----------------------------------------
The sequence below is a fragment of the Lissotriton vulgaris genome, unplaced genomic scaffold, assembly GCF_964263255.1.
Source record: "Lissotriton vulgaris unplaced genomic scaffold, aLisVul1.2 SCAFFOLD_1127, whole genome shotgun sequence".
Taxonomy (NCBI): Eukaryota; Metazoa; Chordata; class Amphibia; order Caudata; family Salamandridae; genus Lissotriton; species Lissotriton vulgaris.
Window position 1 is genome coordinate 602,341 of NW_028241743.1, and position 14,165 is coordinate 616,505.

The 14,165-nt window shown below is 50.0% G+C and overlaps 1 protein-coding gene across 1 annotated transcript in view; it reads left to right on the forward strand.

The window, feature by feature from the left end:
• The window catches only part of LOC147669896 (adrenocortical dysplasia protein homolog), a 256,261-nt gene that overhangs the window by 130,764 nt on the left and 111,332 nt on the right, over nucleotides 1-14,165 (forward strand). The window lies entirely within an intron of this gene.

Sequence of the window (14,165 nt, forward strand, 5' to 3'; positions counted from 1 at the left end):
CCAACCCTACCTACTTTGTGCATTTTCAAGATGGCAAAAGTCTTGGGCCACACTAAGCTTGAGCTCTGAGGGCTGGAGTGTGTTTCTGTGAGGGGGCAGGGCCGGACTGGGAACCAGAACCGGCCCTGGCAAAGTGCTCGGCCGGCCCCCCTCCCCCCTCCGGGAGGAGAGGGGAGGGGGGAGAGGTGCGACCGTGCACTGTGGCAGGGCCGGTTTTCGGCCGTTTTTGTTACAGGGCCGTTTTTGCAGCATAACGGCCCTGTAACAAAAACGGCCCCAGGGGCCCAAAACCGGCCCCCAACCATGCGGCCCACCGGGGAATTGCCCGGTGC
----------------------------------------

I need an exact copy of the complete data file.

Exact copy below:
The sequence below is a fragment of the Lissotriton vulgaris genome, unplaced genomic scaffold, assembly GCF_964263255.1.
Source record: "Lissotriton vulgaris unplaced genomic scaffold, aLisVul1.2 SCAFFOLD_1127, whole genome shotgun sequence".
Taxonomy (NCBI): Eukaryota; Metazoa; Chordata; class Amphibia; order Caudata; family Salamandridae; genus Lissotriton; species Lissotriton vulgaris.
Window position 1 is genome coordinate 602,341 of NW_028241743.1, and position 14,165 is coordinate 616,505.

The 14,165-nt window shown below is 50.0% G+C and overlaps 1 protein-coding gene across 1 annotated transcript in view; it reads left to right on the forward strand.

The window, feature by feature from the left end:
• The window catches only part of LOC147669896 (adrenocortical dysplasia protein homolog), a 256,261-nt gene that overhangs the window by 130,764 nt on the left and 111,332 nt on the right, over nucleotides 1-14,165 (forward strand). The window lies entirely within an intron of this gene.

Sequence of the window (14,165 nt, forward strand, 5' to 3'; positions counted from 1 at the left end):
CCAACCCTACCTACTTTGTGCATTTTCAAGATGGCAAAAGTCTTGGGCCACACTAAGCTTGAGCTCTGAGGGCTGGAGTGTGTTTCTGTGAGGGGGCAGGGCCGGACTGGGAACCAGAACCGGCCCTGGCAAAGTGCTCGGCCGGCCCCCCTCCCCCCTCCGGGAGGAGAGGGGAGGGGGGAGAGGTGCGACCGTGCACTGTGGCAGGGCCGGTTTTCGGCCGTTTTTGTTACAGGGCCGTTTTTGCAGCATAACGGCCCTGTAACAAAAACGGCCCCAGGGGCCCAAAACCGGCCCCCAACCATGCGGCCCACCGGGGAATTGCCCGGTGC